Invariably, I get asked the question by donor-fatigued Canadians: How best can we help Africa?
Simply answered, micro-credit is the most effective, flexible, and sustainable way to help lift Africans from the morass of poverty and disease.
More than anything, Africans need opportunity rather than charity. Throughout the history of man, no country, no region, no continent has ever developed without commerce and industry. These twin towers of progress, prosperity, and development are seriously lacking in Africa. At the best of times, Africa has the highest unemployment rate in the world, ranging from 60% to 80%.
If commerce and industry is sine qua non for progress, prosperity, and development; credit, the availability and accessibility of it is the rocket fuel of commerce and industry. Recently, we are witnesses to the sudden and precipitous world economic melt-down, brought about by money and banking fiasco in the United States. Over night, credit dried up. Blue chip companies started failing into bankruptcies in dominoes effect fashion. Millions of people in the industrialised world began losing their jobs.
That’s the power of credit; the sway that credit has over progress and prosperity. You have it, you have everything; you don’t have it, you have nothing but poverty and misery. Africa is in the throes of chaos today because Africans have no access to credit, and for that reason commerce and industry can not be engendered or fostered.
Africa can only develop through commerce and industry fuelled by investments in sustainable projects and enterprises. I have traveled the length and breadth of Africa. And everywhere I go, I am confronted by Africans, mostly women. They are not asking for a handout: a dollar to buy food for the day. I am rather presented with viable business plans in either cottage industry or trading. I can attest to the fire in their eyes: the drive to succeed, the eagerness, the ambition. But alas, what is lacking is the start up capital.
In all cases, the amount of capital required to kick-start a viable business activity and enterprise ranged from $50 to $1200. And these are repayable loans. All they need is the empowerment opportunity conferred by these “micro” loans to take off to gainful productive economic activity that enables them to regain their basic human dignity, restore their self esteem; make it possible for them to take charge of their lives, and take care of their families.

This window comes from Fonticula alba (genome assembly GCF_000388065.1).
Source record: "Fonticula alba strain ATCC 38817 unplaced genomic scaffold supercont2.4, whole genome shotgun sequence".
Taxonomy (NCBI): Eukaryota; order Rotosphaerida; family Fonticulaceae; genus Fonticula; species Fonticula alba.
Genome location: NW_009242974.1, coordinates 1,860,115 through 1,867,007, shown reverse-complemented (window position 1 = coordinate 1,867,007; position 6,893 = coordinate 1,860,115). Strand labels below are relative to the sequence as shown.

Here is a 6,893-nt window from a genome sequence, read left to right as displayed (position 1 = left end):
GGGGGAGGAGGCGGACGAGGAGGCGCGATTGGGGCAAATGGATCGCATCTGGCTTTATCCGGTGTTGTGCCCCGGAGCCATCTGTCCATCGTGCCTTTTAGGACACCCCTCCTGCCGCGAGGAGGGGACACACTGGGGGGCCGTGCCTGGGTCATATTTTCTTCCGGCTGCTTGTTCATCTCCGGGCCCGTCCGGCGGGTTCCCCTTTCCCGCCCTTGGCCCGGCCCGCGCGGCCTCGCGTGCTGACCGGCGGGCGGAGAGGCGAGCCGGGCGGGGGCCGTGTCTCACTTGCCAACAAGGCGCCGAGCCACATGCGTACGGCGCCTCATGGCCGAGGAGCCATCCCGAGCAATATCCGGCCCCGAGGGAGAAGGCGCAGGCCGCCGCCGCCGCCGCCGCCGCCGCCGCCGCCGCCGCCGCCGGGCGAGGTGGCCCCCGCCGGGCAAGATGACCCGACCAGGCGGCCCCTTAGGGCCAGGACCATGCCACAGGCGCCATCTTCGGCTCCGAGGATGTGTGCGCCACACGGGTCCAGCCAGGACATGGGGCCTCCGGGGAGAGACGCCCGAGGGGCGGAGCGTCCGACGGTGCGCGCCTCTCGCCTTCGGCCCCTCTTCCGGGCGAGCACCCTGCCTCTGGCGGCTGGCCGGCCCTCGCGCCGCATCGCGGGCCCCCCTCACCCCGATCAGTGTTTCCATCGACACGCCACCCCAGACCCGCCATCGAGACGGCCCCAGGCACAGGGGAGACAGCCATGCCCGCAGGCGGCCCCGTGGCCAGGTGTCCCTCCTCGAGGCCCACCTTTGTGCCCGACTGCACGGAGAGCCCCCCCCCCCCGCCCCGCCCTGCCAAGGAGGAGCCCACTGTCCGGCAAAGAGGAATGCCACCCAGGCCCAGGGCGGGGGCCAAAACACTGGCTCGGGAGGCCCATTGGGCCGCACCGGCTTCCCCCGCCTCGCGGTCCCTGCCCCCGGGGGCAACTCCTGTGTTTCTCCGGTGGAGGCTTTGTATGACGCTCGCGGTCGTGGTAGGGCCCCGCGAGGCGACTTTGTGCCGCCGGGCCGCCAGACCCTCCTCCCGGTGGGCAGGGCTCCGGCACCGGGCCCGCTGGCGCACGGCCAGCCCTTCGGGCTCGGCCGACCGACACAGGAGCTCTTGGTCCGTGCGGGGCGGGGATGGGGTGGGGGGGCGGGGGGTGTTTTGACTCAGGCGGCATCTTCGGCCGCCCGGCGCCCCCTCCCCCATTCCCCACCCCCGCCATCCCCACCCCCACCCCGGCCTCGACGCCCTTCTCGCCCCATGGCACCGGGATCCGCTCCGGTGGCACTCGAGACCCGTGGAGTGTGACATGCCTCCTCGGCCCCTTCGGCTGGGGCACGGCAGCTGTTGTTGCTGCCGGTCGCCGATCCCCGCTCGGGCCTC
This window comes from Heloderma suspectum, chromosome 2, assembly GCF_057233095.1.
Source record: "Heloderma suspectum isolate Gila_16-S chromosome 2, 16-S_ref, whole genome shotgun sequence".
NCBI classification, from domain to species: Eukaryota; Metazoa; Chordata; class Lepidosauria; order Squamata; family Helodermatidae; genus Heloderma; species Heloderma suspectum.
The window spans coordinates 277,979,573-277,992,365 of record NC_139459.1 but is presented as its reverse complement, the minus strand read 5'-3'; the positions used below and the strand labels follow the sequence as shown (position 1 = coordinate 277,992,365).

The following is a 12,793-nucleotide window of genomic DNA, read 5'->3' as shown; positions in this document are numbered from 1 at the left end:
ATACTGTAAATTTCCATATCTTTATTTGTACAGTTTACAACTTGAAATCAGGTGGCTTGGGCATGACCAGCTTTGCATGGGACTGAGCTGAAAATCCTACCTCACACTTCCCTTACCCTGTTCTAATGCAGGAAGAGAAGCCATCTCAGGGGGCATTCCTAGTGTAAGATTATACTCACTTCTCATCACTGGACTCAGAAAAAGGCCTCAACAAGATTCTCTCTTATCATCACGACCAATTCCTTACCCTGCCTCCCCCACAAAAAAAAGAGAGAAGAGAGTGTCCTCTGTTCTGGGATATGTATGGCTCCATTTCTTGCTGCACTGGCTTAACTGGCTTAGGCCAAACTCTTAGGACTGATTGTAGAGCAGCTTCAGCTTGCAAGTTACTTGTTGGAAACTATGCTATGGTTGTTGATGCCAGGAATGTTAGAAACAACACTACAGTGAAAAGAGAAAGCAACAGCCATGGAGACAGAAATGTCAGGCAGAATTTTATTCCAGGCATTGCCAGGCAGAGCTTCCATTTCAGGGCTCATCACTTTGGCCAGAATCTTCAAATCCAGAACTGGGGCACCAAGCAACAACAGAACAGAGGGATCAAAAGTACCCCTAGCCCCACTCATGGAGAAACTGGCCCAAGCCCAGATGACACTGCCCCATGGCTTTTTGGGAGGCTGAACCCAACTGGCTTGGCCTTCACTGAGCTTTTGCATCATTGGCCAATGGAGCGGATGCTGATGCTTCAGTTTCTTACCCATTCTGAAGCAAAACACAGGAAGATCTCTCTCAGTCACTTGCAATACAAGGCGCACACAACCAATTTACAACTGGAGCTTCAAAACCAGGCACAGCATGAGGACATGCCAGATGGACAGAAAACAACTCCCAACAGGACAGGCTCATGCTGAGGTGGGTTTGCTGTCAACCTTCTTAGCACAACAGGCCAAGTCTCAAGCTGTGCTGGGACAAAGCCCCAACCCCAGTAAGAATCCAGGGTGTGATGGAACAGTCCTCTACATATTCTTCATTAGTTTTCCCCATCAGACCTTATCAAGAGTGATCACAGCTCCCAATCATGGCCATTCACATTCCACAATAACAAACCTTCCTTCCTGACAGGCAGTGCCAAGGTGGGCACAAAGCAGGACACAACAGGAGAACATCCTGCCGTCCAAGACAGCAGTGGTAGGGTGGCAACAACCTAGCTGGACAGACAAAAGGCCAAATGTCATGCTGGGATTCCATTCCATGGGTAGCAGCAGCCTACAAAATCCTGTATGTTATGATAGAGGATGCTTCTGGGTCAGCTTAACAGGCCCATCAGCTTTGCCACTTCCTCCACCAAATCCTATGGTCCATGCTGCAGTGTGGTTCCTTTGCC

Micro-Credit: What it is
Simply put, it is a system where by small amounts of money are loaned out to individual entrepreneurs, mostly women to either start up a business or expand an existing one. The amount of the loan varies from $50 to about $1500. For example, a woman may need to borrow $100 to be able to travel to the near by big city so that she can buy more provisions to stock up her store in the village. Because of her enhanced financial capacity, she is not only able to buy more products in quantity, but as well more in variety, and cheaper in price. The enhanced capacity leads to increased traffic to her store, more profit. As her business expands she pulls herself out of poverty. She is now able to feed her family well and send her children to school.
Micro-Credit: The Support
Apart from providing the endowment of funds to start up the loan system, Africa We Care helps clients horn out their business plans; provides business advice and counselling, encourages and promotes peer support and solidarity among clients so that they all look out for one another. In this way the drive for each and every one to succeed is fostered.
One of the most important aspects of the Micro-credit project is the recycling of funds. The recipients of the funds are clients; the funds advanced are loan rather than donations. The loans are re-payable, usually in six months to a year. As the loans are repaid, they are re-loaned to new clients. This process of continuous re-investment produces a multiplier effect on each dollar loaned.
Micro-Credit: Ripple Effect
Another important aspect of the Micro-credit project is not only the positive impact that it makes in the individual client and her family, but also the ripple effect it creates in the community as a whole. The lion share of the loans is made to women for various reasons. In Africa, the women are the hub of economic activities: they are the bread winners; the market traders; the farmers; the heart and soul of the family and community. Women are more likely to re-invest their earnings in their businesses and their families. As the micro-businesses progress and prosper, families are lifted up from poverty; the communities benefit. Jobs are created; knowledge is shared; civic participation increases; women become recognized as valuable members of society.